September 3, 1982 – The first US Festival commences in San Bernardino, California and features Tom Petty, Fleetwood Mac, The Police, The Cars, the Talking Heads, The Kinks, the Ramones, B52’s, The English Beat, Gang Of Four, The Grateful Dead, Pat Benatar and Jackson Browne. Apple Computers co-founder Steven Wozniak bankrolls the festival and loses about $12 million dollars.
September 3, 1999 – Mötley Crüe bassist Nikki Sixx is arrested on charges of inciting a riot during a Greensboro, NC concert in October 1997. The police say Sixx and drummer Tommy Lee hurled racial slurs at John Allen, an African-American security guard, and also encouraged the audience to assault Allen. Sixx faced one felony riot charge and misdemeanors for inciting a riot and disorderly conduct, but later a confidential settlement with the security guard put the matter to rest a week before the federal trial.
Classic Rock Birthdays
September 3, 1950 – Doug Pinnick, bass, vocals (King’s X)
September 3, 1947 – Eric Bell, guitar (Thin Lizzy)
September 3, 1945 – George Biondo, bass (Steppenwolf)
September 3, 1948 – Donald Brewer, drummer, vocals (Grand Funk Railroad)
September 3, 1955 – Steve Jones, guitar, vocals (Sex Pistols)
September 3, 1942 – Al Jardine, guitar, vocals (The Beach Boys)
September 3, 1945 – Mike Harrison, vocals (Spooky Tooth) (d. 2018)
September 3, 2017 – Walter Becker, co-founder and guitarist of Steely Dan, dies of esophageal cancer at his home in Manhattan. He was 67. Becker and his musical partner Donald Fagen formed Steely Dan in 1971, broke up in 1981, and then reformed in 1993 to much critical acclaim, including Grammy Awards and an induction in 2001 into the Rock and Roll Hall of Fame.
September 3, 2017 – Dave Hlubek, lead guitarist and founding member of Molly Hatchet, dies of a heart attack. He was 66. Hlubek was originally the band’s lead singer, and was its most prolific songwriter, penning most of their hits, including “Flirtin’ With Disaster” and “Whiskey Man.” He was kicked out of the band in 1987 due to substance abuse, but rejoined in 2005 although he had numerous health issues.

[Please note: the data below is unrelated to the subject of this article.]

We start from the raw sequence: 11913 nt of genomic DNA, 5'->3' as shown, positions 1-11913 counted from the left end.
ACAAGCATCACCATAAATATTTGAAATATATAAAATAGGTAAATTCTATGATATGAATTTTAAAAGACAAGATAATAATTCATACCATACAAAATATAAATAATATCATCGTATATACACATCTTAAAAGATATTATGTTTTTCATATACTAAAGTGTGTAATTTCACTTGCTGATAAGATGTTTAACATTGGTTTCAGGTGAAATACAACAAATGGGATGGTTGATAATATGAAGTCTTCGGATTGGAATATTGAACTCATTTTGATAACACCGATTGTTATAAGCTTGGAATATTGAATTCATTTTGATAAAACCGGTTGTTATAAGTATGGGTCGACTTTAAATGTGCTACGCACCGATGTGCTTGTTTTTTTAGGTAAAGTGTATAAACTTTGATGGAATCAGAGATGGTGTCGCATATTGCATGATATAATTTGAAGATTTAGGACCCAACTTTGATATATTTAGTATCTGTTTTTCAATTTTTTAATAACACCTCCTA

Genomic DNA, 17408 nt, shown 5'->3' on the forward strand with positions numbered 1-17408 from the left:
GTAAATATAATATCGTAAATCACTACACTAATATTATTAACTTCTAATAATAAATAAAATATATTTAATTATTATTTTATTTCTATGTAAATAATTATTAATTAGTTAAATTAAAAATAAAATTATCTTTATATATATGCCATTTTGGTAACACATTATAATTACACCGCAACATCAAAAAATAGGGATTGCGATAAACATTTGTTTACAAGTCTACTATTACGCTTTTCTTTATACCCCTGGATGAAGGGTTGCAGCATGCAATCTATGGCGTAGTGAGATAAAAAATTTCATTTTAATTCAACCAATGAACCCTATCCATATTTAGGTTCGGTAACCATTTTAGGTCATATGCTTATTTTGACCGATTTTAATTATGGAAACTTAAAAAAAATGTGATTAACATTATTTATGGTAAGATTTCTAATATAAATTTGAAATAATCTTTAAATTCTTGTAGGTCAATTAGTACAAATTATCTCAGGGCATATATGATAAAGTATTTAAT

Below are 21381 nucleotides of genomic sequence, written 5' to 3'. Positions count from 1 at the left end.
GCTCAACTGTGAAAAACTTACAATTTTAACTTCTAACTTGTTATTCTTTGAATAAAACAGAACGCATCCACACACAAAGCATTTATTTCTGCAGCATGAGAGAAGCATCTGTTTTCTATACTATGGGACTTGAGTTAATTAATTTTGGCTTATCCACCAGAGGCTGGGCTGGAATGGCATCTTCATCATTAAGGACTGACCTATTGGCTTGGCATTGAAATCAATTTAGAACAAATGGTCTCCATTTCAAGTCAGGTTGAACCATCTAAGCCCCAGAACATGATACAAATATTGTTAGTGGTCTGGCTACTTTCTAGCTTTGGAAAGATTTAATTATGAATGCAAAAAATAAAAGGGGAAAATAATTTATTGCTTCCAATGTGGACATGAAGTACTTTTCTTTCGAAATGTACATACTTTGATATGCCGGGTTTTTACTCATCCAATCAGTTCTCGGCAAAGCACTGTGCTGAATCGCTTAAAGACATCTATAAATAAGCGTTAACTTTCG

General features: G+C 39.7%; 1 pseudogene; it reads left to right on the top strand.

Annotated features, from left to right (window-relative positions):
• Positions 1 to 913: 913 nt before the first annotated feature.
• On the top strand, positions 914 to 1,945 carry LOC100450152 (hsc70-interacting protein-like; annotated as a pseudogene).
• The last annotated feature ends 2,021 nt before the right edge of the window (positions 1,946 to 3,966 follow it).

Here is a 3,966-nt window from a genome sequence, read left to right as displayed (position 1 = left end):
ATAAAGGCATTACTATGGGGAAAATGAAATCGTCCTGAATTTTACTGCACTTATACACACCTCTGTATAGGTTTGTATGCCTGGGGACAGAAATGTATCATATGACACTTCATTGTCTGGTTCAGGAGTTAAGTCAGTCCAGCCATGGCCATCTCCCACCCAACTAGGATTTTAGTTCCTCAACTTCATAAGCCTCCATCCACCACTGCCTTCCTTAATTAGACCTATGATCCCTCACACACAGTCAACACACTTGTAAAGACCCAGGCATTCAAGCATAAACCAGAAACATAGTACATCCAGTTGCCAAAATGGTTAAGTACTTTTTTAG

September 3, 2010 – Mike Edwards (also known as Swami Deva Pramada or simply Pramada), dies in a freak accident. He was 62. Edwards, a founding member of ELO who played the cello, was killed when a giant bale of hay weighing more than half a ton tumbled down a hill and crashed into his van on the highway. Edwards quit ELO in 1975 to become a Buddhist, changing his name to Deva Pramada and made his living by teaching cello lessons, performing improvisational dance and playing with the Devon Baroque orchestra.
September 3, 1970 – Alan Wilson, guitarist and songwriter with Canned Heat, dies in Los Angeles. He was 27. Wilson’s body was found on a hillside behind bandmate Bob Hite’s Topanga Canyon home; the cause of death was listed as accidental acute barbiturate intoxication. Wilson had been hospitalized for acute depression a few months prior to his death when he allegedly tried to commit suicide by driving his car off a freeway. Wilson, nicknamed “Blind Owl” because of his thick prescription glasses sang “Going Up The Country,” Woodstock’s unofficial theme song. He was also a blues aficionado, known to be able to mimic classic blues guitarists with ease. He is another member of the “27” club.
September 3, 1977 – Studio engineer Keith Harwood is killed in a car crash in England. He was 37. Harwood had just left a recording session with the Rolling Stones when he died in the same spot where Marc Bolan would die two weeks later. Harwood was noted for his work at Olympic Studios with David Bowie (Diamond Dogs), and The Rolling Stones (It’s Only Rock ‘n’ Roll) and (Black And Blue). He also engineered a number of Led Zeppelin albums, including Houses Of The Holy, Physical Graffiti and Presence. The Rolling Stones dedicated their album Love You Live to his memory.